A primary reason Llyn is so enthusiastic about the Synarche is that it enables her. Llyn suffers from chronic pain and a never clearly defined autoimmune condition whose inflammatory response often nearly immobilizes her. She implies late in the text that her condition is hereditary, introduced into the human genome as one of many mostly idiopathic autoimmune conditions that sprung up in the wake of environmental catastrophe on Earth. Rightminding and tuning her brain chemistry help ameliorate, but never eliminate, her chronic pain, but the main gift of the Synarche is her exoskeleton. This is not a metal frame like the one Ripley puts on in Aliens, but rather a much more subtle assembly of nanotubes and the like: Llyn is of course hyperaware of the exoskeleton, but the text implies that someone unfamiliar with Llyn and viewing her while clothed might not know that she’s wearing it. With the exoskeleton, she can leap out of spaceships into the void and rescue the injured; without it, as happens once in the text when she outranges its battery life, even something as simple as walking can be fraught. From the perspective of the plot, Llyn’s disability is relevant only insofar as she loves the Synarche for providing her the means to become an action hero; otherwise, she is simply a disabled person who sometimes has to make time to tend to herself. It’s a complex and nuanced and sympathetic portrayal of a disabled person who is neither defined by her disability nor has to overcome or transcend it as a sort of personal growth: we can only hope that other writers of SF will look to Bear’s example as a model for disabled characters.

Llyn’s enthusiasm for the Synarche, and her despair and then determination when she finds it to be more corrupt than she’d believed, serves as the perspective for Bear’s estrangement of utopias and the utopian impulse. The Synarche is Bear’s own invention, but it’s also pretty clearly a critical read of Iain M. Banks’ “Culture” novels and the conditions of existence for a galaxy-spanning utopia: the hinge point here are the lovingly silly names the AI ships give themselves. The Culture is whatever “pan-human” might be; the Synarche contains alien species ranging from supercold methane breathers to the inhabitants of superhot Venus-like environments. The Culture is uniformly high-development and primarily based on enormous starships and created mini-Ringworlds; the Synarche has backwater planets that are clearly not economic or social utopias, and the particular sort of FTL technology it uses prevents ships from growing too large. Banks handwaves a great number of things to get where he wants to be; Bear interrogates how something like Core General might come to exist. Whereas Banks directly states in Consider Phlebas that resources are effectively unlimited in the Culture, Bear has resource allocation become a direct problem in Machine; due to a previous crisis, funds to Core General were cut before Llyn’s time.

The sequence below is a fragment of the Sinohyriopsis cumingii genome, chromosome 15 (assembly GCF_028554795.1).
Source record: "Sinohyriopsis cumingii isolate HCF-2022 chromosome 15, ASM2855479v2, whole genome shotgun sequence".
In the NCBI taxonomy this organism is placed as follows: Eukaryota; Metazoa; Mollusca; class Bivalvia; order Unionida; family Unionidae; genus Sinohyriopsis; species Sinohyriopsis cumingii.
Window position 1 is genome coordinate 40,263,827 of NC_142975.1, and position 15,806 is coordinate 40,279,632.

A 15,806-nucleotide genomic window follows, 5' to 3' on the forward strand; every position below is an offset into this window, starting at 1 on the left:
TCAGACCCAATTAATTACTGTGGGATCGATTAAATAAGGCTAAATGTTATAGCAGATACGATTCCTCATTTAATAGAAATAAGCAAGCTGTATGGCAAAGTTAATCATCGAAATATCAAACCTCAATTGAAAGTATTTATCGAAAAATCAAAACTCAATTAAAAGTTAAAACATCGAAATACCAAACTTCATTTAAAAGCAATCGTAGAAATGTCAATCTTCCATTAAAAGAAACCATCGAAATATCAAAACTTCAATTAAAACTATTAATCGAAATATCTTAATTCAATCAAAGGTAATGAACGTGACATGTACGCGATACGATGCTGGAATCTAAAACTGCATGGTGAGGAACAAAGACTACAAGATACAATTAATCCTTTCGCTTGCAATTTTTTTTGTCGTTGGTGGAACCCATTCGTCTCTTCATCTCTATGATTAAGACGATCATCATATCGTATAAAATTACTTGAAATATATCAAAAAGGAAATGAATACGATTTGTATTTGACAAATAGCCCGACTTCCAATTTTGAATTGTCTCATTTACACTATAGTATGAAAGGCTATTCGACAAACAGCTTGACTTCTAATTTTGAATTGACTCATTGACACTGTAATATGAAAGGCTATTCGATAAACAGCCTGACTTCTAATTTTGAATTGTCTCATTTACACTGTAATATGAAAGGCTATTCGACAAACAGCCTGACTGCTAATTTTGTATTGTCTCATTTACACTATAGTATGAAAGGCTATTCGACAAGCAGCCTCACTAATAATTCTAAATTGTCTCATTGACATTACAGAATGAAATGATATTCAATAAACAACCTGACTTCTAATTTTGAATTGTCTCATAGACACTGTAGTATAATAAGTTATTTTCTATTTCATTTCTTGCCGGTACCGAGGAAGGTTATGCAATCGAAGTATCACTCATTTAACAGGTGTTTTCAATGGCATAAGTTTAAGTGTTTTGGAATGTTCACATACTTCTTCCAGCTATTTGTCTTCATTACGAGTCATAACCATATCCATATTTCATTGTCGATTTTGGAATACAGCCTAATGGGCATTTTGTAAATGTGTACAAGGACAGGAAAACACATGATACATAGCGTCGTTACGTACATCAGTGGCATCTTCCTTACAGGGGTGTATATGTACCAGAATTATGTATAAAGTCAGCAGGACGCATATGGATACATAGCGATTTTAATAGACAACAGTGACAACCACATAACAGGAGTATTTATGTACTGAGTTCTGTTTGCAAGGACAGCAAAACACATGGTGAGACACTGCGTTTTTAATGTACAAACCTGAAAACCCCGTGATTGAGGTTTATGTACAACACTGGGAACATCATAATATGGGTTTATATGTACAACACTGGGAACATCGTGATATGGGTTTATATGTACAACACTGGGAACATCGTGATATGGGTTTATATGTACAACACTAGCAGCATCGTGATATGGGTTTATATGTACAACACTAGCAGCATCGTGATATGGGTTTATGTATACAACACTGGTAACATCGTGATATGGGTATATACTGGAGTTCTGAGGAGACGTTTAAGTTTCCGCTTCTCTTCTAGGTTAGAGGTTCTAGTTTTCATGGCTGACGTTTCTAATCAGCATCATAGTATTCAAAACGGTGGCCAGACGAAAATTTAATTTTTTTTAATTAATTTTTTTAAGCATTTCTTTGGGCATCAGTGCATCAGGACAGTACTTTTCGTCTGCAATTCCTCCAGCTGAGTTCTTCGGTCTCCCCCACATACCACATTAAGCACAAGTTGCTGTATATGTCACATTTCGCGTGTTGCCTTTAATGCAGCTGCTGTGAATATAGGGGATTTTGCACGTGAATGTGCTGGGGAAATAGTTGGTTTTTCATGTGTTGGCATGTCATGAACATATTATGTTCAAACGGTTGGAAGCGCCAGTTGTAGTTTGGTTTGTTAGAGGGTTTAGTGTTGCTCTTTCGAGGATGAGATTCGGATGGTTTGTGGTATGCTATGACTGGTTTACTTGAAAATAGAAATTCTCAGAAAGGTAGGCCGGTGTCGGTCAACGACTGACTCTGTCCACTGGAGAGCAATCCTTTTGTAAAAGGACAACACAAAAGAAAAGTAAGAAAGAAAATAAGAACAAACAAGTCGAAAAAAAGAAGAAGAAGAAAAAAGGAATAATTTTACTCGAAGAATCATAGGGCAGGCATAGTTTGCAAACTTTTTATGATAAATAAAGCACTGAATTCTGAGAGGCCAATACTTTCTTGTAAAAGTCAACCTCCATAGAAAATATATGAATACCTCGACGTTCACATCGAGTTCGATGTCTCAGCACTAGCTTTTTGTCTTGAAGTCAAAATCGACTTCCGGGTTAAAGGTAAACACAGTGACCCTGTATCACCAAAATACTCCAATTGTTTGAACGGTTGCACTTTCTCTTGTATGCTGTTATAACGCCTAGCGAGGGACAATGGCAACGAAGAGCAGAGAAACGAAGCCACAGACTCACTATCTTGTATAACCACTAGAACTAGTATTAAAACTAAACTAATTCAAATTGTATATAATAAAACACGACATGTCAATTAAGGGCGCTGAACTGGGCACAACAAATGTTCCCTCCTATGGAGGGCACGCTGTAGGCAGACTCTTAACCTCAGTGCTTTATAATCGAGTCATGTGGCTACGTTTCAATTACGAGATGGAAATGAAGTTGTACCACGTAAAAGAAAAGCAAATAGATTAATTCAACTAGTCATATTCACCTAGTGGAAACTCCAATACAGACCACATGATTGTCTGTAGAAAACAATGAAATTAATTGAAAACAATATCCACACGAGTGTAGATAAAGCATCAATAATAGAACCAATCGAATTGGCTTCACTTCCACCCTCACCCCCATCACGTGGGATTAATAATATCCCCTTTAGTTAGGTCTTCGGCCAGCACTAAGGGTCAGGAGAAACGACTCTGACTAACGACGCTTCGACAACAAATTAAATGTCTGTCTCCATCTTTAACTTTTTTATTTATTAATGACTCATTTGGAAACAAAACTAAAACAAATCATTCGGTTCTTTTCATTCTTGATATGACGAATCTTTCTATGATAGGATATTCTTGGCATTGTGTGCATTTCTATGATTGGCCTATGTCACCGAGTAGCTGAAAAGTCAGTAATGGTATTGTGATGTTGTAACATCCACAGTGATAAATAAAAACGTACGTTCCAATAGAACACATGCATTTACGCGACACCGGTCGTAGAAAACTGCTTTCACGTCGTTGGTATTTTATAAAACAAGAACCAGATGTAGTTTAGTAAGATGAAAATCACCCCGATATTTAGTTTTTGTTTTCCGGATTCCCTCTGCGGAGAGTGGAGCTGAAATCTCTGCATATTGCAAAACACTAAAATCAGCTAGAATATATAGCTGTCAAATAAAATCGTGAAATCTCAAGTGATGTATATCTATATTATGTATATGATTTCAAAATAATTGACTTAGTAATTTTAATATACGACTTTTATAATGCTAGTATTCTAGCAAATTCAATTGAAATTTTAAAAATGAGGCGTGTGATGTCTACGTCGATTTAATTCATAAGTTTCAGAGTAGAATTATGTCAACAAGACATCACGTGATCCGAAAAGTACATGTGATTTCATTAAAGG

The limitation of resources leads the AIs and systers who run Core General to cut corners, accepting an unpleasant tradeoff in return for the funds needed for its operation. Inequality persists in White Space: the very wealthy are treated to special privileges in a private wing of the hospital. Because this breach of ethics is intolerable to some, they engage in a grand conspiracy to expose it, manipulating Llyn to do some of their dirty work. To give more detail would again be to spoil a work I encourage you to read, but the crux of the story is whether Llyn will side with those who accept some corruption and those who want purity at any cost. The Culture novels handwave how they get to utopia because they are concerned with how utopia imposes itself upon others and what happens to people who are unhappy even within utopia. Bear, by contrast, is encouraging us to consider how the utopian impulse is itself as destructive as it can be constructive: the corruption at Core General doesn’t affect its ability to deliver services, and in fact even helps it to do so, while those who would expose that corruption in the name of true equality would impede its function. It’s a fast-paced, entertaining, fun and plausible read that has far more than it seems going on beneath its surface—and it’s got three different giant talking bugs.

Ian Campbell is the editor of SFRA Review.


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SFRA Review is the flagship publication of the Science Fiction Research Association since 1971.